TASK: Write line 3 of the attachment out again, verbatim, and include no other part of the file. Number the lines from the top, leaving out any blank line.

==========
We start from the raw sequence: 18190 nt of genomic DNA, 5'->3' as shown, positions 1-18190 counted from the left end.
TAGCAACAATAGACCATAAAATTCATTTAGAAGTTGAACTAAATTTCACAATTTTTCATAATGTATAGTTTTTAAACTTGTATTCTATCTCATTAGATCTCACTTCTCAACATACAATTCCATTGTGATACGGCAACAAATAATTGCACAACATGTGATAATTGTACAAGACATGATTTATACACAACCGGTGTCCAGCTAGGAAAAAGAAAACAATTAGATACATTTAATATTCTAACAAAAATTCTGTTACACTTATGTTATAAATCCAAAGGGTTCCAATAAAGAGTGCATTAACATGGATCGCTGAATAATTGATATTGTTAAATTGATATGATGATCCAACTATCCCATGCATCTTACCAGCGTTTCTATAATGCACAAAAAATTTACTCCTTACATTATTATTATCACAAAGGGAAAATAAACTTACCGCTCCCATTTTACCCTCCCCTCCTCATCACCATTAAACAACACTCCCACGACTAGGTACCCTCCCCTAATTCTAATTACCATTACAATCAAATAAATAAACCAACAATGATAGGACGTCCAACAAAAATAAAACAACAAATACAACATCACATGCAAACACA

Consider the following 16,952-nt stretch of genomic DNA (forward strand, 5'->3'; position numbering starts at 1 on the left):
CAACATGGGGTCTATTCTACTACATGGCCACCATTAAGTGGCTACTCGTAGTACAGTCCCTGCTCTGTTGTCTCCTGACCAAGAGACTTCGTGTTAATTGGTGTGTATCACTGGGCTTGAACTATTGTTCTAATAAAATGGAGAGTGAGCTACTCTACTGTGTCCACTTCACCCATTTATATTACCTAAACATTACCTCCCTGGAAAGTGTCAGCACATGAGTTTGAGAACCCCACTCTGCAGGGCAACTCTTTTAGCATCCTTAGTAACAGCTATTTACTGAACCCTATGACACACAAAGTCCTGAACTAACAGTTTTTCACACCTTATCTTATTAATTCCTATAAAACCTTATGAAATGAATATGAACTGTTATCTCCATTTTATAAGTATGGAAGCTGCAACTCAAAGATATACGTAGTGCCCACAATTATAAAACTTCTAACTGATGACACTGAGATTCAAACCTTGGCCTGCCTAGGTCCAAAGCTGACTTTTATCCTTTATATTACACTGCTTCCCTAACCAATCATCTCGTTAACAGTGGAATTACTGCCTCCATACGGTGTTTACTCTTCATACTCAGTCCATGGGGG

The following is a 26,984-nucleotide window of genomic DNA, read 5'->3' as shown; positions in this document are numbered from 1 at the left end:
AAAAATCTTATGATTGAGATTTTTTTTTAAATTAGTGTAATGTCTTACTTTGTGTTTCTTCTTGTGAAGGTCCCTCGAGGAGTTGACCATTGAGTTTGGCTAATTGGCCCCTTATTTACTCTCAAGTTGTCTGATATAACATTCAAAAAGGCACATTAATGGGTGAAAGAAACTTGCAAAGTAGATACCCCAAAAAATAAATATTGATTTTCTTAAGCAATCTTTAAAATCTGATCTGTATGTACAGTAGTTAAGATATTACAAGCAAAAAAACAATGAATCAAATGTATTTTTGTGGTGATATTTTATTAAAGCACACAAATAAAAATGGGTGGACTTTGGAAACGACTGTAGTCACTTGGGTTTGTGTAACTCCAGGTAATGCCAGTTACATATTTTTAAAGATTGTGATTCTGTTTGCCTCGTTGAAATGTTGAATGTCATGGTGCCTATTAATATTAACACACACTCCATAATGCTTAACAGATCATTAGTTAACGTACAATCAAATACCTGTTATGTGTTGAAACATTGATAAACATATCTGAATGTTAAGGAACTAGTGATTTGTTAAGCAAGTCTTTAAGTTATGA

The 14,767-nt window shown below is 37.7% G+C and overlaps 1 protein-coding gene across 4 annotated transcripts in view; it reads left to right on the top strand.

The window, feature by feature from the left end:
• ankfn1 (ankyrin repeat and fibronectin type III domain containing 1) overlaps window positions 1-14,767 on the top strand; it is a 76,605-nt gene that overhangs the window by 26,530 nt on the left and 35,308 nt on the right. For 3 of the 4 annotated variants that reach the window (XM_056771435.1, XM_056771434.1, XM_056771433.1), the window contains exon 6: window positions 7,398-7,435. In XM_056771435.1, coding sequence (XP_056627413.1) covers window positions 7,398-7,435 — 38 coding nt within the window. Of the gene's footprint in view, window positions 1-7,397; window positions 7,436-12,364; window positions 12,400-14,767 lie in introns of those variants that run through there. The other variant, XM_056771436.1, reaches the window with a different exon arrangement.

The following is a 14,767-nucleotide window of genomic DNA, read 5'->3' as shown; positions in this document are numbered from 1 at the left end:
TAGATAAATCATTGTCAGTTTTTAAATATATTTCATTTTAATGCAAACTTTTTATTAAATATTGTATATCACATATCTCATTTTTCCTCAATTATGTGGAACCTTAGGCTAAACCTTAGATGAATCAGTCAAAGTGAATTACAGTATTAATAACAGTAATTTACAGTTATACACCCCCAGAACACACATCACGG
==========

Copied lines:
Consider the following 16,952-nt stretch of genomic DNA (forward strand, 5'->3'; position numbering starts at 1 on the left):